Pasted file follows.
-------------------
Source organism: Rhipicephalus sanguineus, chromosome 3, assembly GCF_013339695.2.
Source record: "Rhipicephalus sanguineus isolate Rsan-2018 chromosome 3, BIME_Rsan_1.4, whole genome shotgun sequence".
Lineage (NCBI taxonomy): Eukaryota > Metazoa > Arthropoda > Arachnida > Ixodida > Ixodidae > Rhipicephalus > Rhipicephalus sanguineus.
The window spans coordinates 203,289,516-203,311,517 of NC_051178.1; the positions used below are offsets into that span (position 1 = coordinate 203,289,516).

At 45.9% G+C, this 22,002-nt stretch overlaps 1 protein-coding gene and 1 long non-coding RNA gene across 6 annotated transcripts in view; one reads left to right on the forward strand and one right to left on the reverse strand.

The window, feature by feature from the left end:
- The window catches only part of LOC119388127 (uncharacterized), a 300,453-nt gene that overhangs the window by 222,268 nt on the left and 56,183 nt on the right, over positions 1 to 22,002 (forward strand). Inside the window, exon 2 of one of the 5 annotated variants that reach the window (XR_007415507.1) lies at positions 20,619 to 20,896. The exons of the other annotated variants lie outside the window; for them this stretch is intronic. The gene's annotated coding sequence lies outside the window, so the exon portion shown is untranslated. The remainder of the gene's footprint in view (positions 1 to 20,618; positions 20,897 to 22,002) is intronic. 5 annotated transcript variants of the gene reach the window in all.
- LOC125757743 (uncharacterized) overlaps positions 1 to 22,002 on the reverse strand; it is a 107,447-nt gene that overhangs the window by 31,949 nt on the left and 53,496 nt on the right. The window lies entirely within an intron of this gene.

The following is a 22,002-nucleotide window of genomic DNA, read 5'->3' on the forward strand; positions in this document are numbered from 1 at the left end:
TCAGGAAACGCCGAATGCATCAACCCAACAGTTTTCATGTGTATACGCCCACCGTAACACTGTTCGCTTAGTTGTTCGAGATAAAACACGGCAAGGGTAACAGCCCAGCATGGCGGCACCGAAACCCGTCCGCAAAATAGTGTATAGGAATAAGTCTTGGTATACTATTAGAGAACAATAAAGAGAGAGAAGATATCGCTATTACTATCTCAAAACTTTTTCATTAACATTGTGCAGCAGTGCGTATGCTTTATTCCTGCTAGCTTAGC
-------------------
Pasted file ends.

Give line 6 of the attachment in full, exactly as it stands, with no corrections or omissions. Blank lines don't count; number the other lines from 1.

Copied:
The window, feature by feature from the left end: